It’s not what it’s cracked up to be. It’s what has always characterized it: a time for romance and sex.
Valentine’s Day is far from the platonic love, care and affection it supposedly represents, just as it’s far from any saintly origins as its name deceptively implies.
Digging a little bit into its history strips away the saintly, Christian veneer and reveals its pagan roots dating back to pre-Christian times. St. Valentine’s Day was anciently called Lupercalia, a pagan Roman festival which emphasized fertility and sexual licentiousness.
So how did Lupercalia become associated with Christendom?
Simple. It was appropriated from the pagans and ‘Christianized’ (renamed Valentine after a saint who was supposedly martyred on February 14) for the newly converted pagans of the early Roman Catholic Church so hooked on paganism they would not be easily weaned off it! Placing such pagan festivals like Lupercalia and Saturnalia (Christmas) in the Christian calendar helped to make the transition quite effortless, lessening the sacrifice to make!
Early on, there were attempts by the clergy to sanitize Lupercalia and bring it in tune with Christian practice. But then, those modifications proved to be merely cosmetic; the Lupercalia spirit was never quite tamed.
Today, the occasion has become the prime season for the youth especially to engage in all sorts of sexual misbehaviour. Forgotten in all fun is the Creator’s injunction to keep our bodies pure and holy for Him as we are His temple (1 Cor. 3:16-17; 6:18-20). All too often Valentine seems to confer a licence on people to have a go at free sex which may well come at a heavy price—sexually transmitted diseases (STDs)—and ruin our lives for ever.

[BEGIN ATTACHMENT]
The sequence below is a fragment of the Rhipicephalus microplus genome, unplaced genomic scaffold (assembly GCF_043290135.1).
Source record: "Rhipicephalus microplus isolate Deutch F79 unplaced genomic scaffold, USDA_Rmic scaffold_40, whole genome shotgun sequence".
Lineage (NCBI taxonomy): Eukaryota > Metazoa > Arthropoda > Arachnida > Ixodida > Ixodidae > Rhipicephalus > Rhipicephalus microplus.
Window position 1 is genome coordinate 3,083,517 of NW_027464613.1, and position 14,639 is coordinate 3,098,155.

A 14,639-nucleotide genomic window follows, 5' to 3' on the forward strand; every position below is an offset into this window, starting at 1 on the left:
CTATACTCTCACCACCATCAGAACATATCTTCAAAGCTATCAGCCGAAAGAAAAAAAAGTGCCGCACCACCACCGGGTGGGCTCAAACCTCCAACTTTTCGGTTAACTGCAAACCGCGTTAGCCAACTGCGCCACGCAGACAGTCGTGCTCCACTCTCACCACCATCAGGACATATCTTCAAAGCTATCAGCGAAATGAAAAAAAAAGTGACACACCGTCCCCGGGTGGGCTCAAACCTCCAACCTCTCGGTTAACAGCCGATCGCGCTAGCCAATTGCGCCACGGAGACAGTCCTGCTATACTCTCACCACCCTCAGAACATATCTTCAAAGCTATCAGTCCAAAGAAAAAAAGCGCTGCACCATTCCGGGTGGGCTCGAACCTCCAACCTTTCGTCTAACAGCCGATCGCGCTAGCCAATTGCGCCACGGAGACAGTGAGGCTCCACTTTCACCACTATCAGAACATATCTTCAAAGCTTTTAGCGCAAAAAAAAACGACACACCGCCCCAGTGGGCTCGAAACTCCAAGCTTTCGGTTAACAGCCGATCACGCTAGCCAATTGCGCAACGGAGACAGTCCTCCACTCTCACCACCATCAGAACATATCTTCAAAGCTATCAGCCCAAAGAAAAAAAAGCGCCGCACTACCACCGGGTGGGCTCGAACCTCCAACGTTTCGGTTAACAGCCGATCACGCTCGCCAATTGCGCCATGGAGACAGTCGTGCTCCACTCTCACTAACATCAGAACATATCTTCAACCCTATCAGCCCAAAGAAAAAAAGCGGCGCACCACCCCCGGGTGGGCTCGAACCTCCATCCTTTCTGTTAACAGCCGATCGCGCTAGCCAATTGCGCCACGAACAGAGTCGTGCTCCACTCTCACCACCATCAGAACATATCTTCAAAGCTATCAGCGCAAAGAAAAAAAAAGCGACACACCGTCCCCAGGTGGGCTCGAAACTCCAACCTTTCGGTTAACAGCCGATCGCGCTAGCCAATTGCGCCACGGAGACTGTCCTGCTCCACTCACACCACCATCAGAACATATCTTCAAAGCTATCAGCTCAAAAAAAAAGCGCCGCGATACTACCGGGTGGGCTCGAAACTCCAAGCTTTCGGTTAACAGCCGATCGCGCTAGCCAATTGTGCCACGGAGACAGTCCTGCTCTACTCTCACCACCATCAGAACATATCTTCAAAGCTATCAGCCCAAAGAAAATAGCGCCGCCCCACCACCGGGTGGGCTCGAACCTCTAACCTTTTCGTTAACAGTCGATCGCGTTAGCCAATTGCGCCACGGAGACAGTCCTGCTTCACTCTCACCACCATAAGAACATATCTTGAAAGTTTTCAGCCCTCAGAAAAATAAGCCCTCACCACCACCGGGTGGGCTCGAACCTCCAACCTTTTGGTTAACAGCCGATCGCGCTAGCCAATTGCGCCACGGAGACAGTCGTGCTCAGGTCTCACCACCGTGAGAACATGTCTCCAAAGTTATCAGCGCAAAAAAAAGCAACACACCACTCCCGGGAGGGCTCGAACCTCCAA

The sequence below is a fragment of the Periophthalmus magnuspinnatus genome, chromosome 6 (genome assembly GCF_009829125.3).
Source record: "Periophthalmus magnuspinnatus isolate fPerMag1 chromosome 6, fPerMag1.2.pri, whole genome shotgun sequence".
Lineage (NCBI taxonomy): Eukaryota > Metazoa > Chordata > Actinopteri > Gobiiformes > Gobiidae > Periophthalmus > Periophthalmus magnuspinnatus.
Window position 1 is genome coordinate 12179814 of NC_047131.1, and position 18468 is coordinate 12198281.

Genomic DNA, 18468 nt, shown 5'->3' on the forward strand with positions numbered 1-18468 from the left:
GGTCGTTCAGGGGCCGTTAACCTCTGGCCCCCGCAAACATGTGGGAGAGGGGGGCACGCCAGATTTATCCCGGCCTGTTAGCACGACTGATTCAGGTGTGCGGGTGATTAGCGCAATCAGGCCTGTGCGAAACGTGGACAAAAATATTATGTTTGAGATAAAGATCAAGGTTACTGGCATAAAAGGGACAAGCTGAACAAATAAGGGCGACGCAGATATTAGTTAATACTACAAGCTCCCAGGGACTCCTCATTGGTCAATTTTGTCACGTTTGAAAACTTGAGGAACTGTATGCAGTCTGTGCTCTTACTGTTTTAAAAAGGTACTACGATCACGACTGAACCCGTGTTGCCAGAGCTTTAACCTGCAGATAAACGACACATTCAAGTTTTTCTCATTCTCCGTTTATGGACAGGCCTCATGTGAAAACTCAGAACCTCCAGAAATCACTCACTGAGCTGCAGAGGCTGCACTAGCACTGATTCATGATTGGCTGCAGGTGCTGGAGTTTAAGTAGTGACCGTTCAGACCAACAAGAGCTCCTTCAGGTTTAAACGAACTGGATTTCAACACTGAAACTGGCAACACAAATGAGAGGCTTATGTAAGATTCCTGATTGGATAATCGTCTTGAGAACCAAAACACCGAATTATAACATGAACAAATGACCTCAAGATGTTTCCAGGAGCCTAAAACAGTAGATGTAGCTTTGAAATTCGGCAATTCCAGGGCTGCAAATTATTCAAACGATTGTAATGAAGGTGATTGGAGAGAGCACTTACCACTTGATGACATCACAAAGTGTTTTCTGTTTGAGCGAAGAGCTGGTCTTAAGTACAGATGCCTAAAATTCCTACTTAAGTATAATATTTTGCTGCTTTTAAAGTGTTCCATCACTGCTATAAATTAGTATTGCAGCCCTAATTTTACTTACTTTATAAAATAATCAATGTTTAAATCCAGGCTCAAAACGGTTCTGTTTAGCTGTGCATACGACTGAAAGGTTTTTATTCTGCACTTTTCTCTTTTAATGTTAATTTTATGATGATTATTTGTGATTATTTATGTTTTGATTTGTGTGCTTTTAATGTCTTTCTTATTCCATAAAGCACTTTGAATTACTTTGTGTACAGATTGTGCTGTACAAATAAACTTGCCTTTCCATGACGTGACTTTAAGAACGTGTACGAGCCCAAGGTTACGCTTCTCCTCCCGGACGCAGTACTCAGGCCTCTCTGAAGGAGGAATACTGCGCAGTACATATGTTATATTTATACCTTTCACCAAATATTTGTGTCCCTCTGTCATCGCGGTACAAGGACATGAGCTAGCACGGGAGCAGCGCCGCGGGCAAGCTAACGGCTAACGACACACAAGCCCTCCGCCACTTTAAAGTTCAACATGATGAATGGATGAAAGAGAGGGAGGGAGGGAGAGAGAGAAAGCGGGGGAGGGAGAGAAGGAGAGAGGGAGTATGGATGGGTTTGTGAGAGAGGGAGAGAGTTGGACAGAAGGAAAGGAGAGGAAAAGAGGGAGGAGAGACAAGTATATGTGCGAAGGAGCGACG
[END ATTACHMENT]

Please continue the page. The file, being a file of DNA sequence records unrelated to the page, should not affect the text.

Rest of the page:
Instead of showing love (true love, that is, not amorous, self-serving love) on a particular occasion, God wants us to show love and concern for one another year round. Radiate God’s love then. Everyday and hour, contribute to societal well-being, “seek peace, and pursue it” (Ps. 34:14). As the Apostle Paul aptly put it, “Love worketh no ill to his neighbour: therefore love is the fulfilling [keeping] of the law [of God]” (Rom. 13:8-10).
Let us therefore focus on the things of value—truth, honesty, justice, chastity, honour (Philippians 4:8).
The spirit that drives Valentine is ungodly and unholy, but the love that proceeds from the Father is pure and holy. Let that love fill your heart each new day (Rom. 5:5). And remember, He warns us to flee from idolatry (1 Cor. 10:14); don’t let Valentine be the bait to drag you in (Deut. 12:30-31)!